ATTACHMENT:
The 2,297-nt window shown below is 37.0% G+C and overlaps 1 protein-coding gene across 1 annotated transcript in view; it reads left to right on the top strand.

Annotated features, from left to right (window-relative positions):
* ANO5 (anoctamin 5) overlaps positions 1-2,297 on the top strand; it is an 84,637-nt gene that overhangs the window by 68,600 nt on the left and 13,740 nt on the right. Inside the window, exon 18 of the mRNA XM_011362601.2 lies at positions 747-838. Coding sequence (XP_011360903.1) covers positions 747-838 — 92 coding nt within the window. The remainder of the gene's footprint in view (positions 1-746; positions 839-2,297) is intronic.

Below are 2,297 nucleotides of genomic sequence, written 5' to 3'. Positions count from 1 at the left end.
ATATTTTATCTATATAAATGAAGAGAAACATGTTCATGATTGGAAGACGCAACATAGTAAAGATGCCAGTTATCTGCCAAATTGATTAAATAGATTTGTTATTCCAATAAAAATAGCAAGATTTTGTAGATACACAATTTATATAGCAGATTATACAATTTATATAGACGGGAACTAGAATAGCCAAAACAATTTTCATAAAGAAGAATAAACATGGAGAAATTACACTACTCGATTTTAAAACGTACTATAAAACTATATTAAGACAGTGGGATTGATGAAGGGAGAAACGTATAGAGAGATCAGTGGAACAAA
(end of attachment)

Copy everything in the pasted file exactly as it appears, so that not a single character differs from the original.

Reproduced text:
The 2,297-nt window shown below is 37.0% G+C and overlaps 1 protein-coding gene across 1 annotated transcript in view; it reads left to right on the top strand.

Annotated features, from left to right (window-relative positions):
* ANO5 (anoctamin 5) overlaps positions 1-2,297 on the top strand; it is an 84,637-nt gene that overhangs the window by 68,600 nt on the left and 13,740 nt on the right. Inside the window, exon 18 of the mRNA XM_011362601.2 lies at positions 747-838. Coding sequence (XP_011360903.1) covers positions 747-838 — 92 coding nt within the window. The remainder of the gene's footprint in view (positions 1-746; positions 839-2,297) is intronic.

Below are 2,297 nucleotides of genomic sequence, written 5' to 3'. Positions count from 1 at the left end.
ATATTTTATCTATATAAATGAAGAGAAACATGTTCATGATTGGAAGACGCAACATAGTAAAGATGCCAGTTATCTGCCAAATTGATTAAATAGATTTGTTATTCCAATAAAAATAGCAAGATTTTGTAGATACACAATTTATATAGCAGATTATACAATTTATATAGACGGGAACTAGAATAGCCAAAACAATTTTCATAAAGAAGAATAAACATGGAGAAATTACACTACTCGATTTTAAAACGTACTATAAAACTATATTAAGACAGTGGGATTGATGAAGGGAGAAACGTATAGAGAGATCAGTGGAACAAA